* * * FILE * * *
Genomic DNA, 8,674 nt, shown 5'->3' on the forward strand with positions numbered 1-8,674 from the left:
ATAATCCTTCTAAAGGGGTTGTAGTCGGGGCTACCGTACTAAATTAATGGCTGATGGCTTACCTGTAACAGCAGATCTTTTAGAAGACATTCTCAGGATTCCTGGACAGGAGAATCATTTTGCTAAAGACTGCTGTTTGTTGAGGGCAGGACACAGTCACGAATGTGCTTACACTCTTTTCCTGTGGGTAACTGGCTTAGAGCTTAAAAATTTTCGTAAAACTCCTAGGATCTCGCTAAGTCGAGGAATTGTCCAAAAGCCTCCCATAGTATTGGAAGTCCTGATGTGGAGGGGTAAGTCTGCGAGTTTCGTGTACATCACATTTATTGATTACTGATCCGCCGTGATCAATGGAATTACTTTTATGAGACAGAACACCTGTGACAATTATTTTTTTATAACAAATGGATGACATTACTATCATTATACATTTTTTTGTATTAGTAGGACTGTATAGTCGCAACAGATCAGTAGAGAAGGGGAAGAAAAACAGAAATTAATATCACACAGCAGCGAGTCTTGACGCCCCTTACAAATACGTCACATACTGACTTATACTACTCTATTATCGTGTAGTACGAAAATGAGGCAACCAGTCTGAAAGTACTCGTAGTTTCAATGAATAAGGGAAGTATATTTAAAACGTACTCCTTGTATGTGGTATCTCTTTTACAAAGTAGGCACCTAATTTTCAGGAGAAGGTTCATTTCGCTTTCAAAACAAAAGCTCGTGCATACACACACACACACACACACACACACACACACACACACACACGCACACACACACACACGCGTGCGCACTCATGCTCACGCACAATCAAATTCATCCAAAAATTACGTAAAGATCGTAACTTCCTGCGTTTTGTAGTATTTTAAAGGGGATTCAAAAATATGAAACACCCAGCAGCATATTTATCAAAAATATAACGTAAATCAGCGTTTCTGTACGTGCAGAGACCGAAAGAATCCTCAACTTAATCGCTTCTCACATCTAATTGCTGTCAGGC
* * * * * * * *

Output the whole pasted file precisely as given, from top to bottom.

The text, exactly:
Genomic DNA, 8,674 nt, shown 5'->3' on the forward strand with positions numbered 1-8,674 from the left:
ATAATCCTTCTAAAGGGGTTGTAGTCGGGGCTACCGTACTAAATTAATGGCTGATGGCTTACCTGTAACAGCAGATCTTTTAGAAGACATTCTCAGGATTCCTGGACAGGAGAATCATTTTGCTAAAGACTGCTGTTTGTTGAGGGCAGGACACAGTCACGAATGTGCTTACACTCTTTTCCTGTGGGTAACTGGCTTAGAGCTTAAAAATTTTCGTAAAACTCCTAGGATCTCGCTAAGTCGAGGAATTGTCCAAAAGCCTCCCATAGTATTGGAAGTCCTGATGTGGAGGGGTAAGTCTGCGAGTTTCGTGTACATCACATTTATTGATTACTGATCCGCCGTGATCAATGGAATTACTTTTATGAGACAGAACACCTGTGACAATTATTTTTTTATAACAAATGGATGACATTACTATCATTATACATTTTTTTGTATTAGTAGGACTGTATAGTCGCAACAGATCAGTAGAGAAGGGGAAGAAAAACAGAAATTAATATCACACAGCAGCGAGTCTTGACGCCCCTTACAAATACGTCACATACTGACTTATACTACTCTATTATCGTGTAGTACGAAAATGAGGCAACCAGTCTGAAAGTACTCGTAGTTTCAATGAATAAGGGAAGTATATTTAAAACGTACTCCTTGTATGTGGTATCTCTTTTACAAAGTAGGCACCTAATTTTCAGGAGAAGGTTCATTTCGCTTTCAAAACAAAAGCTCGTGCATACACACACACACACACACACACACACACACACACACACACACGCACACACACACACACGCGTGCGCACTCATGCTCACGCACAATCAAATTCATCCAAAAATTACGTAAAGATCGTAACTTCCTGCGTTTTGTAGTATTTTAAAGGGGATTCAAAAATATGAAACACCCAGCAGCATATTTATCAAAAATATAACGTAAATCAGCGTTTCTGTACGTGCAGAGACCGAAAGAATCCTCAACTTAATCGCTTCTCACATCTAATTGCTGTCAGGC